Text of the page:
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    (Original post by Gome44)
    Anyone wanna do some stats
    Probability theory is just analysis and measure theory restricted to [0,1].
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    (Original post by Gome44)
    soz gregorius
    The fewer people who do stats, the higher my employment market value is...

    :mwuaha:
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    If anyone is still in the mood for some good old-fashioned pure mathematics then here's a question that might benefit a lot of first year students.

    Given that there exists a bijection f : X \mapsto Y between sets 

X and Y and that x \in X and y \in Y, prove that there must always exist a bijection g : X \mapsto Y such that g(x) = y.
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    (Original post by Gregorius)
    The fewer people who do stats, the higher my employment market value is...

    :mwuaha:
    LOL! I wouldn't worry. Outside of academia, I've met maybe two people who even vaguely understand statistics (in the financial sector, and yes that's worrying).

    Even in academia, I'm guessing even the likes of Tibshirani or Efron aren't masters of the entire field (they're the two I know today who are alive and eminent, not sure if they're considered the "most eminent" today). Point is, I'm sure you'll be fine - stats education needs to be a LOT better at uni before the area is "commoditised"
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    (Original post by Gregorius)
    The fewer people who do stats, the higher my employment market value is...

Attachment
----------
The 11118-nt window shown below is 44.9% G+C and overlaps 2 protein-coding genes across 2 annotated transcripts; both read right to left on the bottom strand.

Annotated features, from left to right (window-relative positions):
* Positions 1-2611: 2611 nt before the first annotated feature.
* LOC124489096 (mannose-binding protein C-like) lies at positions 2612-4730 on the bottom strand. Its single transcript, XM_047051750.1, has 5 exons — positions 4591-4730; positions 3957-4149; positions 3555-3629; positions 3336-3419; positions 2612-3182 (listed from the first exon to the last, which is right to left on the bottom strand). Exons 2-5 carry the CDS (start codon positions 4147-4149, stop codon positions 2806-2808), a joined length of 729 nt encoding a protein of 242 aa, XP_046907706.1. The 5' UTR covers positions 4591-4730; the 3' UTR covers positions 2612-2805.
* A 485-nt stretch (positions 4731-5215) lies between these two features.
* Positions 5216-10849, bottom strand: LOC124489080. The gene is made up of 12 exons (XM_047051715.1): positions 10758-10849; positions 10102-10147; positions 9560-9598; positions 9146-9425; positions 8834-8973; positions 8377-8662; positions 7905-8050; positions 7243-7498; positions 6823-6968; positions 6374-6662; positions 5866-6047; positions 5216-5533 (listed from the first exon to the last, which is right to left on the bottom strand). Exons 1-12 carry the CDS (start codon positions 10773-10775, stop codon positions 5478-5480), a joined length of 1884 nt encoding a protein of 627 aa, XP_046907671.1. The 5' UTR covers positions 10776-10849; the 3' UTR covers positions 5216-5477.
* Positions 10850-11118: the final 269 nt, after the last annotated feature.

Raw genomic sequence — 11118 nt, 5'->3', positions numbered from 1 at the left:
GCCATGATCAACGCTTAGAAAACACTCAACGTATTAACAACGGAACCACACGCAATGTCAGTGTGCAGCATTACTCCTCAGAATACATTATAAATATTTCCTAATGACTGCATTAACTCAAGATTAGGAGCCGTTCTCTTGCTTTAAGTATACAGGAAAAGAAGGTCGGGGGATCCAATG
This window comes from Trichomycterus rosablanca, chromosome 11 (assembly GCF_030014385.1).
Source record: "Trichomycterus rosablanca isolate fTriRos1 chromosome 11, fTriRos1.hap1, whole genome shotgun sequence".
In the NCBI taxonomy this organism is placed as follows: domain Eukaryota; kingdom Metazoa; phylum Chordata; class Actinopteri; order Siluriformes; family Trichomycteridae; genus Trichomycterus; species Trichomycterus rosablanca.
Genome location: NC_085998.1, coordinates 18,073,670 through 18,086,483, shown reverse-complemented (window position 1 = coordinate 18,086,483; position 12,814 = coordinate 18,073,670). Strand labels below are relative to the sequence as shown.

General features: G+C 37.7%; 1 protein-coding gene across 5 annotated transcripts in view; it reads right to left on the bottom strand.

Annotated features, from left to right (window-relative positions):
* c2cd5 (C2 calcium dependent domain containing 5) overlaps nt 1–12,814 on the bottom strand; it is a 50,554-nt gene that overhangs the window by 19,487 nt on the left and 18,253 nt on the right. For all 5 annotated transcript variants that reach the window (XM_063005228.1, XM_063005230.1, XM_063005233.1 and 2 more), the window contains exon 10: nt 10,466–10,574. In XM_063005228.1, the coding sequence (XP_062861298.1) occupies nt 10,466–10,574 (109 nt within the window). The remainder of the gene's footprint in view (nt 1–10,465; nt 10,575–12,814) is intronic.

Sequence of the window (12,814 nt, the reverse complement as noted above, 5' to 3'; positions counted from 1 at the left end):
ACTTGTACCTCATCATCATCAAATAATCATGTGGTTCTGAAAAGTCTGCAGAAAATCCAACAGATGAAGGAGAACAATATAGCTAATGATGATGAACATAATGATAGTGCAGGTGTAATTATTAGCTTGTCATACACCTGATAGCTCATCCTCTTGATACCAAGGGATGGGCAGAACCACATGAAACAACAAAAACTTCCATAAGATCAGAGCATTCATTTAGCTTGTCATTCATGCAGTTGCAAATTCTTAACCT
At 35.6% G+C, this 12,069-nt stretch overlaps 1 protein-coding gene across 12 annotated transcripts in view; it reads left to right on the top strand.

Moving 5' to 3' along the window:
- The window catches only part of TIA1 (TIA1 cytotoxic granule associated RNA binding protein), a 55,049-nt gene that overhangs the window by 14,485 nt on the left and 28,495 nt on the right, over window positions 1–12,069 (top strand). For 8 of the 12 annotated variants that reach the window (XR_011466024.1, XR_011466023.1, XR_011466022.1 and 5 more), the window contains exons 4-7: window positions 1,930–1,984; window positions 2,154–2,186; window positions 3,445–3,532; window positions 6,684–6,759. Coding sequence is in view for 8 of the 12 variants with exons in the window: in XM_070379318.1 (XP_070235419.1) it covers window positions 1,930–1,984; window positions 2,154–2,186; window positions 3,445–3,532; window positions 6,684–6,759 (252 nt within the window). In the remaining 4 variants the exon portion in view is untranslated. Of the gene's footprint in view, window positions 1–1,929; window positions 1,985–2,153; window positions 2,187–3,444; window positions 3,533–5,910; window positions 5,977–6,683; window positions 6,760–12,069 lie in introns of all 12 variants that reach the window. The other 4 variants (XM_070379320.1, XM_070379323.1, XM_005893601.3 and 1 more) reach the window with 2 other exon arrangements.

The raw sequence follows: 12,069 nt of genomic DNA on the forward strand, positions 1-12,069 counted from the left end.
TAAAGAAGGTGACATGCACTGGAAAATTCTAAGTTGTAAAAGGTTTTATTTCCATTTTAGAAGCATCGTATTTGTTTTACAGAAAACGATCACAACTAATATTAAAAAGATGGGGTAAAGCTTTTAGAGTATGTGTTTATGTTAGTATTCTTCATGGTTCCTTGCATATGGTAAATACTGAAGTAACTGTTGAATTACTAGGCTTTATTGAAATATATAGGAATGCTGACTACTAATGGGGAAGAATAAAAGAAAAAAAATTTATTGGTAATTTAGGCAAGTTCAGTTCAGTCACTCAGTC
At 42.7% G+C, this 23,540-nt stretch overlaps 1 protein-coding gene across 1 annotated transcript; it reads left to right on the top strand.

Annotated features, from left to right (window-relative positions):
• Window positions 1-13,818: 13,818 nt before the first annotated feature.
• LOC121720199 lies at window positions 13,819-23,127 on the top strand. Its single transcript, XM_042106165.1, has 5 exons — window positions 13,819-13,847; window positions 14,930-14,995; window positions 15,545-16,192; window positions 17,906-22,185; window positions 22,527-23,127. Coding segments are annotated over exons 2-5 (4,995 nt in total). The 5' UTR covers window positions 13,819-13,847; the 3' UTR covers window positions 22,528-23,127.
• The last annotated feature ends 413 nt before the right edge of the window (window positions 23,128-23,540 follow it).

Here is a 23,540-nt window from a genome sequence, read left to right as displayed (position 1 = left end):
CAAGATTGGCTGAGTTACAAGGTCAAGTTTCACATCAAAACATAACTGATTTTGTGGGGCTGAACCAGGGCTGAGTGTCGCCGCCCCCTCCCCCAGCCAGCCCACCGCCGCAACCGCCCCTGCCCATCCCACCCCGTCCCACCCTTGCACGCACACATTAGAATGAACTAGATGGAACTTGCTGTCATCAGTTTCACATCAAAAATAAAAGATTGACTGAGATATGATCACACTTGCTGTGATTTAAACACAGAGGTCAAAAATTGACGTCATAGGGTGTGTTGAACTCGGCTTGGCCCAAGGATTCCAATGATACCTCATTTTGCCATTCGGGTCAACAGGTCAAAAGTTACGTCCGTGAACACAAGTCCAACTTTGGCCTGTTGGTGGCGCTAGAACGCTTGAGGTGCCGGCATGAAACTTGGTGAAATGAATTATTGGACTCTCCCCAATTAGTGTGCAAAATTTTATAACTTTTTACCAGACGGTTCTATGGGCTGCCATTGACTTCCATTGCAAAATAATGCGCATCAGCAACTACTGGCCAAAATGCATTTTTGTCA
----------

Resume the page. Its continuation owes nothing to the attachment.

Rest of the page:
:mwuaha:
    What is your line of work, if you dont mind me asking
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    (Original post by Gregorius)
    The fewer people who do stats, the higher my employment market value is...
    (Original post by shamika)
    LOL! I wouldn't worry. Outside of academia, I've met maybe two people who even vaguely understand statistics (in the financial sector, and yes that's worrying).
    Which is why I am aiming to specialise in statistics.

    Now delete ur posts plz, before other students get this idea :mad:
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    (Original post by Mathemagicien)
    Which is why I am aiming to specialise in statistics.

    Now delete ur posts plz, before other students get this idea :mad:
    Too late


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    (Original post by newblood)
    What is your line of work, if you dont mind me asking
    I work in cancer research, particularly on the epidemiological side. Predictive survival models are my speciality.